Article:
Second week

Minimalist's game- week 2

Another hectic week meant that I decluttered AHEAD of the third week. I decluttered the basement- some obscure liqueurs went, and some forgotten pottery objects created by my children when little (no-one loved or missed them). Old mobile phones & chargers went, as well as bath products… and even took photographs.

The perils of perfectionism

I often tell people I’m a recovering perfectionist and it’s true. People think of perfectionists as being very neat but that’s only half the story- there are two kinds. The consistent ones put loads of time & effort into finishing every job perfectly. That was never me. You may have heard of the All-or-Nothing Rule. That was me. If I didn’t have time to do it properly I wouldn’t bother even starting it. So as a child, my bedroom was pretty messy- but then I would spend all afternoon blitzing it, and it would stay good for a few days then gradually revert back to mess!

Now I avoid aiming for perfection- ‘good enough’ is good enough.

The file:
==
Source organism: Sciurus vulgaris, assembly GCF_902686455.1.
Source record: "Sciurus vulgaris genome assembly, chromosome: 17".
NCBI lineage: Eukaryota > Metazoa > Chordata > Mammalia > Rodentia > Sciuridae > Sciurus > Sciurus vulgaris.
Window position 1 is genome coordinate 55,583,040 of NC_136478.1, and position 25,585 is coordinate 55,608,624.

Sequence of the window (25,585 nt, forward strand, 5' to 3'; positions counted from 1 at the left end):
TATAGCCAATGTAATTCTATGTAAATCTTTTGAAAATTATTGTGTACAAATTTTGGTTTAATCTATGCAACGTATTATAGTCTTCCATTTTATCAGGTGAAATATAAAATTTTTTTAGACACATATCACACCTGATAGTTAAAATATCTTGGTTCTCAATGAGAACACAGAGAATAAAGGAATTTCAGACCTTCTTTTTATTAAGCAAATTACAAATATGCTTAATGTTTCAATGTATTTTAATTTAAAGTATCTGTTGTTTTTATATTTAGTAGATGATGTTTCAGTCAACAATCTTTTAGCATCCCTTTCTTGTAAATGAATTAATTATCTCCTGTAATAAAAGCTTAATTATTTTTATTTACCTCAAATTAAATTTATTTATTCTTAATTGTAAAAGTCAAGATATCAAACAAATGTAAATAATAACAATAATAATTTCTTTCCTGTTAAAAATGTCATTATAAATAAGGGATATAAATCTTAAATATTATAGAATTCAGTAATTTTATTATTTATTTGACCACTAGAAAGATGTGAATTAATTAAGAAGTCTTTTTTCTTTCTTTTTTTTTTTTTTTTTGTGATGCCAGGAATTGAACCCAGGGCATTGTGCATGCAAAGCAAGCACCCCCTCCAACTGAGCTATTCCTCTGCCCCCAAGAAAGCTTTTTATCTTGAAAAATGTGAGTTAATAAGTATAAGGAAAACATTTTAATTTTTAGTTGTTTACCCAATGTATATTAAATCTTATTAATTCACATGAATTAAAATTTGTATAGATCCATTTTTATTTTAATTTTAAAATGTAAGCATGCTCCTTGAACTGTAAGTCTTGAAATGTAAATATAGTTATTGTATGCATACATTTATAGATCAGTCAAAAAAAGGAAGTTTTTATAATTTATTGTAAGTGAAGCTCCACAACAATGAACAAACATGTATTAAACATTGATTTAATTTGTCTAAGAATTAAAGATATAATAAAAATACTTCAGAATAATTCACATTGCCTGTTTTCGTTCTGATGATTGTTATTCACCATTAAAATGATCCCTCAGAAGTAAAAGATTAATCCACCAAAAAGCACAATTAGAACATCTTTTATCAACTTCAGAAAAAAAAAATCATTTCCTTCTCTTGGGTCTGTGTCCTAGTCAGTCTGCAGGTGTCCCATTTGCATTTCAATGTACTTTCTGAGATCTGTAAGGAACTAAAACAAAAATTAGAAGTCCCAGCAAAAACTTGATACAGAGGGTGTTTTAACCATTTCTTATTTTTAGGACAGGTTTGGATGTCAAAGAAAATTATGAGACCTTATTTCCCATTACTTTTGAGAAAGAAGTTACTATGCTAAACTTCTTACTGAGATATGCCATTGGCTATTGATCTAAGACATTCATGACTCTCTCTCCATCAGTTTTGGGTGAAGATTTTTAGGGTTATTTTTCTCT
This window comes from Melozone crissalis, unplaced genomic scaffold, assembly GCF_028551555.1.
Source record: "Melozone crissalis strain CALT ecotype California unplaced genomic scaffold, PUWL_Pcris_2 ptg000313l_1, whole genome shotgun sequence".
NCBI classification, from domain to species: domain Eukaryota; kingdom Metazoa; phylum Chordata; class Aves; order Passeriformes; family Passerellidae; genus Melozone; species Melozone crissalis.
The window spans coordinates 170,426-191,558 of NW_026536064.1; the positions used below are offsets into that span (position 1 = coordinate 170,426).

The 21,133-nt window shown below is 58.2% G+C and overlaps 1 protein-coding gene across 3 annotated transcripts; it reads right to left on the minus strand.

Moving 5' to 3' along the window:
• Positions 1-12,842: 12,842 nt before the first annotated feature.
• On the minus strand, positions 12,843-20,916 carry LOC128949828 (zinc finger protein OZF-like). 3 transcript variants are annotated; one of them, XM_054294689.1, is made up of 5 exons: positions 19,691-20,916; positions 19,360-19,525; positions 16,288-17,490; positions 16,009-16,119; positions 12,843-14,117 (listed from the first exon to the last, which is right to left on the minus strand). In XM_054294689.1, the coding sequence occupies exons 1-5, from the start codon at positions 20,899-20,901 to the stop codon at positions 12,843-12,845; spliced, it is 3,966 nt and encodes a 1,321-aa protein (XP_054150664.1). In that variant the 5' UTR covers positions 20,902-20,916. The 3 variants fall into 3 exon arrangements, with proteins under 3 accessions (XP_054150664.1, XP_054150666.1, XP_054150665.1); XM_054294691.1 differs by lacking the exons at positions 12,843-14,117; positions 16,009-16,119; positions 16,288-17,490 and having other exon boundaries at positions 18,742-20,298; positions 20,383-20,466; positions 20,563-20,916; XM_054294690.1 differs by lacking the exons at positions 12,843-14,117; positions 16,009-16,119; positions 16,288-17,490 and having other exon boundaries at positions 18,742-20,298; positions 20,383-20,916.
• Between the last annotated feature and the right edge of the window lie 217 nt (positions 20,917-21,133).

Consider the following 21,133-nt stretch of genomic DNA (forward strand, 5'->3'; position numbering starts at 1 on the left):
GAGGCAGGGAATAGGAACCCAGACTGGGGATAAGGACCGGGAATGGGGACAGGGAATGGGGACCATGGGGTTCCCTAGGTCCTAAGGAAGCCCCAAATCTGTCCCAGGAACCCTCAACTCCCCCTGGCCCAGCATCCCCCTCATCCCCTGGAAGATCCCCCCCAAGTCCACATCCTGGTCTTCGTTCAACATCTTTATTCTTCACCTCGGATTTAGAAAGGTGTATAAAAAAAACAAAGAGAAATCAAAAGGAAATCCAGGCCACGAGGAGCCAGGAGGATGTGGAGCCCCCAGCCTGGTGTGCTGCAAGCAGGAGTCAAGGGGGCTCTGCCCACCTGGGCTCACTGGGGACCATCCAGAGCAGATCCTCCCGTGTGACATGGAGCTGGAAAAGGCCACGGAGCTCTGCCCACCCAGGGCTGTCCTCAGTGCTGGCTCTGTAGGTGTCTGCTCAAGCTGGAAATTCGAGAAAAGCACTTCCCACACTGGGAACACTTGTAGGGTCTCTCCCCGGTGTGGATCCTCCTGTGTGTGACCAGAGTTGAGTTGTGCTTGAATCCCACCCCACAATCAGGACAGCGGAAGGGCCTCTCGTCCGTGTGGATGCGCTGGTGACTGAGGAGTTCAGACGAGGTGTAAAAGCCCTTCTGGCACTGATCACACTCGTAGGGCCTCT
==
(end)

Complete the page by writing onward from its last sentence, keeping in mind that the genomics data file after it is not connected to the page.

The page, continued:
(By the way- that’s why you won’t find beautiful pictures of magazine interiors on my website- the vast majority of us don’t live like that.)

So I admit I got a little distracted by my photographs. I’m creating a time-lapse video of daily additions. It will look great, but last week I was trying to get the lighting identical for each photo. This meant I ran out of time and then didn’t post anything at all!



Third week

This week it was mainly paperwork. I cleared some old paperwork from a property we no longer own. I cleared old paperwork from a garden re-design and decluttered my box of cards. Now the ones I like are all matched with envelopes and ready to give. Does anyone else keep cards you wouldn’t actually give to anyone…?!


Fourth week

Minimalist's game- week 4